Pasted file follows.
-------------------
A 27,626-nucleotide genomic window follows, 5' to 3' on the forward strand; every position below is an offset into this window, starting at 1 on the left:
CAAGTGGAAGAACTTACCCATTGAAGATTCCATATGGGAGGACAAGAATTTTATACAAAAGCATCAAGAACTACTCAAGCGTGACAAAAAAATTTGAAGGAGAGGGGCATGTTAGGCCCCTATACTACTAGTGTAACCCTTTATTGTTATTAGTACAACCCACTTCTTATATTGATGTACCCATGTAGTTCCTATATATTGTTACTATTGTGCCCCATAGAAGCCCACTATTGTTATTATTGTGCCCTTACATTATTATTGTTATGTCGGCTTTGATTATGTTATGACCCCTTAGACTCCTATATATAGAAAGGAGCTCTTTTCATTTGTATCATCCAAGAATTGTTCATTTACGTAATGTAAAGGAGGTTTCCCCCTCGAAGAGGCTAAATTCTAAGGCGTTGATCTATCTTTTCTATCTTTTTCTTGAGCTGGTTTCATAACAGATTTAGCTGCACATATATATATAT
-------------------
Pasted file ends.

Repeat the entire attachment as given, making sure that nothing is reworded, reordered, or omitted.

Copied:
A 27,626-nucleotide genomic window follows, 5' to 3' on the forward strand; every position below is an offset into this window, starting at 1 on the left:
CAAGTGGAAGAACTTACCCATTGAAGATTCCATATGGGAGGACAAGAATTTTATACAAAAGCATCAAGAACTACTCAAGCGTGACAAAAAAATTTGAAGGAGAGGGGCATGTTAGGCCCCTATACTACTAGTGTAACCCTTTATTGTTATTAGTACAACCCACTTCTTATATTGATGTACCCATGTAGTTCCTATATATTGTTACTATTGTGCCCCATAGAAGCCCACTATTGTTATTATTGTGCCCTTACATTATTATTGTTATGTCGGCTTTGATTATGTTATGACCCCTTAGACTCCTATATATAGAAAGGAGCTCTTTTCATTTGTATCATCCAAGAATTGTTCATTTACGTAATGTAAAGGAGGTTTCCCCCTCGAAGAGGCTAAATTCTAAGGCGTTGATCTATCTTTTCTATCTTTTTCTTGAGCTGGTTTCATAACAGATTTAGCTGCACATATATATATAT